Sen. John Kerry of Massachusetts continued to hold a slight lead over former Vermont Gov. Howard Dean among likely participants in the Iowa caucused, with Sen. John Edwards of North Carolina a close third. Rep. Dick Gephardt of Missouri had slipped to fourth, according to the new Reuters/MSNBC/Zogby Poll released Monday.
Kerry led Dean 25 percent to 22 percent in the three-day tracking poll, with Edwards at 21 percent and Gephardt at 18 percent in the tightest Iowa caucus campaign in history.
Monday night's caucuses are the first test in the Democratic race to pick a challenger to President Bush, and Dean and Gephardt had battled for the top spot in polls in the state for months. But Kerry and Edwards roared in to join them over the past two weeks as Iowa Democrats took a fresh look at the candidates and whether they could beat Bush in November.
“The story here is that Kerry had a huge day on Sunday alone. He carries his lead into the caucuses” pollster John Zogby said. “He will probably be on top in Monday’s entrance poll. Edwards finished strong and Dean bounced back. Only Gephardt seems to have faded on this last day.”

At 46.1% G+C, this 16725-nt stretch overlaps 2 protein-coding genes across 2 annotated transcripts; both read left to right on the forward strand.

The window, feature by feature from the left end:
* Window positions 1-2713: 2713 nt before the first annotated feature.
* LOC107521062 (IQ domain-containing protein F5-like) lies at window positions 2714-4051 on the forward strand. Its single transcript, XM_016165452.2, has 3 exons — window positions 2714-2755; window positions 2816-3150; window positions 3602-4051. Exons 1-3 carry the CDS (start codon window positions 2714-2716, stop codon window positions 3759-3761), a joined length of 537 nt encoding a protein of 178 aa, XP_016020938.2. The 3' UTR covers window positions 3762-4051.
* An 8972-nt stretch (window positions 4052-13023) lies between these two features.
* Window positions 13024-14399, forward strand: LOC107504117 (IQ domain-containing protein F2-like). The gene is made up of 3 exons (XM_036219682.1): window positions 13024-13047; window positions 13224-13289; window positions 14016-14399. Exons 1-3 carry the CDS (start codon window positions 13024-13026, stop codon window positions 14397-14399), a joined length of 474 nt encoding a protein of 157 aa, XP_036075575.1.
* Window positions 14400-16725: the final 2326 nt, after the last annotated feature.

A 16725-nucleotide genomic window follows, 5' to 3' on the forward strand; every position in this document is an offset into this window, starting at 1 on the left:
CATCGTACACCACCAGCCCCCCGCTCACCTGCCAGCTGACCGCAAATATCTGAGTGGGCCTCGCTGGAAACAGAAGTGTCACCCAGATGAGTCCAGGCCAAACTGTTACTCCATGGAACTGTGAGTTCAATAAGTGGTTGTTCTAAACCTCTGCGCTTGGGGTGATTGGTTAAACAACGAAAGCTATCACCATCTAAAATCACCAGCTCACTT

A tracking poll combines the results of three consecutive nights of polling, then drops the last night's results each time a new night is added. It allows pollsters to record shifts in voter sentiment as they happen.
9 percent still undecided
The latest poll found that 9 percent of likely caucus-goers were still undecided, leaving room for more momentum swings in the last hours of the race. The final tracking poll of 501 likely caucus-goers was taken Friday through Sunday. It has a margin of error of 4.5 percentage points.
Zogby said Kerry dominated in western Iowa and among independents and voters with college degrees, while Dean held a strong lead with younger voters and Gephardt led with older voters.
“The race is very close among union voters and liberals,” he said, while all four candidates had about equal numbers of backers who described their support as “very strong.”
Retired Army Gen. Wesley Clark and Rep. Dennis Kucinich of Ohio were at 2 percent, Sen. Joseph Lieberman of Connecticut was at 1 percent and the Rev. Al Sharpton was at less than 1 percent. Clark and Lieberman did not compete in Iowa.
Polling in Iowa is complicated by the unique nature of the caucus system, which requires participants to leave their homes and gather with neighbors before publicly declaring their support for a candidate.
Participation requires more of a commitment than private ballot-box voting, making it harder to gauge who will actually attend. Only about 100,000 people are expected to turn out for caucuses across Iowa.